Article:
It’s almost 40 years since Dolly Parton’s cult classic 9 to 5 hit the airwaves and while it’s fair to say flexible working patterns weren’t on the leading lady of country’s mind as she penned the hit.
‘Workin’ 9 to 5 / What a way to make a livin’ / Barely getting’ by / It’s all takin’ and no givin’ – (Dolly Parton, 9 to 5, 1980)
It’s almost 40 years since Dolly Parton’s cult classic 9 to 5 hit the airwaves and while it’s fair to say flexible working patterns weren’t on the leading lady of country’s mind as she penned the hit (it’s actually about fair pay and equal treatment for women in the workplace), it shows how ingrained traditional working hours have always been in society.
While some professions have long embraced shift work including overnight stints, these hours have usually been dictated by employer requirements rather than worker whim, meaning we remain largely wedded to the nine-to-five, five-days-a-week structure. But just because something has always been done, it doesn’t mean it remains the most suitable option as a generation of workers are increasingly proving.
Recent research suggests that more than a third of permanent workers in the UK want a more accommodating role, with flexibility particularly important to the 18-24 age bracket where the figure rises to 52%. The study also found that three-quarters of the workforce would favour a move to a four-day working week, even if they still had to fit the same amount of hours into fewer days.
Technology has made it that much easier to work remotely in the past decade or so, meaning there are few tasks modern workers can’t perform outside the office (recreating Ben Stokes’ match-winning boundary at Headingley by the water cooler aside). Despite this, some employers don’t fully trust their employees not to ‘shirk from home’, despite the raft of research showing how productivity levels actually increase when employees are given autonomy (and trust).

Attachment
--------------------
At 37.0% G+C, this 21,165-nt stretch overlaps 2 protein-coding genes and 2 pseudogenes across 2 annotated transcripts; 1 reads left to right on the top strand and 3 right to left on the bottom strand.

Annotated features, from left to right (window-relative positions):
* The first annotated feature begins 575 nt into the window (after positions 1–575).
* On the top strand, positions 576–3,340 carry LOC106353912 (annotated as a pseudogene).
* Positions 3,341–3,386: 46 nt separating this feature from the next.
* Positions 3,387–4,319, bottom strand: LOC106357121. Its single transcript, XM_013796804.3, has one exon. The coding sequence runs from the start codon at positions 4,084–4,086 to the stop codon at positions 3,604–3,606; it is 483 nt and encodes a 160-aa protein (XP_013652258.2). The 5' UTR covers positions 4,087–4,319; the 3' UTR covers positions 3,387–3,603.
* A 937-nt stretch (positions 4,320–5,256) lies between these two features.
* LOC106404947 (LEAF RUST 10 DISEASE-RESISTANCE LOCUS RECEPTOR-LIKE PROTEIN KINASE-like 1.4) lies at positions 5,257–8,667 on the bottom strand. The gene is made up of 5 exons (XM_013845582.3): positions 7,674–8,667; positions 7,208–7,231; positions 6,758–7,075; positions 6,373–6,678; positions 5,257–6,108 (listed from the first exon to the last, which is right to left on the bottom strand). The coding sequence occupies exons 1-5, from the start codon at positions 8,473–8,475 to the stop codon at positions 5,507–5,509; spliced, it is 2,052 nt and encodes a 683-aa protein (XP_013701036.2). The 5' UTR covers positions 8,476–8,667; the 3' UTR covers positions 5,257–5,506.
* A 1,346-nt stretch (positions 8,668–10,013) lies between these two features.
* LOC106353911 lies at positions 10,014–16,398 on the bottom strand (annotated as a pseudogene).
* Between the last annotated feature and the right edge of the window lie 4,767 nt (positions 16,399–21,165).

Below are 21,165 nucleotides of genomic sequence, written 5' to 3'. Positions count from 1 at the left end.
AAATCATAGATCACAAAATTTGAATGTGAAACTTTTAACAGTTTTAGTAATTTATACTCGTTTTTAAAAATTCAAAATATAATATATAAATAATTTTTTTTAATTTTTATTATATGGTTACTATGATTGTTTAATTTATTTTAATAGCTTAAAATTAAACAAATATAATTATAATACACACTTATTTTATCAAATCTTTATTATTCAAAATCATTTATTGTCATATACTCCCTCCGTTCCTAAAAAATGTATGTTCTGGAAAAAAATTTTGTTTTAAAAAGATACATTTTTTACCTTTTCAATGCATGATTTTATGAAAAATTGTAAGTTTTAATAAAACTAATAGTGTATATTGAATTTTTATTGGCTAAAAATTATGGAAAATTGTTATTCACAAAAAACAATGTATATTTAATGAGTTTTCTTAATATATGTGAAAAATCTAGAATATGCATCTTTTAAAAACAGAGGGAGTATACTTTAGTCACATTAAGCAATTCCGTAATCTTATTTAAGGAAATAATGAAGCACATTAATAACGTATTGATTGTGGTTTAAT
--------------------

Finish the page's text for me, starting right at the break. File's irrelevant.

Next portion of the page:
There are a number of reasons why people prefer flexible working arrangements, be it fitting their employment around family, study or busy lives; to wanting to strike a fairer work-life balance that prevents stress or burn out. Mental health has long been marginalised and stigmatised, but now it is becoming a more widely discussed issue, employees are feeling more empowered to put their own welfare first.
In addition to full-time employers offering more flexible arrangements, there are of course a whole swathe of workers who have taken control of their own destiny by becoming their own boss; whether that means starting their own business, freelancing or independent contracting. While this obviously affords far greater control over working hours (not to mention where said work is completed), it also presents its own challenges such as job security, chasing payment and navigating a complex taxation system (set to get even trickier once further changes to IR35 are implemented next year).
Flexible working isn’t for everyone and some staff savour the straightforward routine of traditional hours, but employers will need to rethink how they approach the needs of younger generations who expect their jobs to fit round their lives – not the other way round. Last word must go to the Queen of Nashville with some more lyrics from 9 to 5 which prove particularly prescient when it comes to this shift in attitudes.
“9 to 5 / Yeah, they got you were they want you / There’s a better life / And you think about it, don’t you?” – (Dolly Parton, 9 to 5, 1980)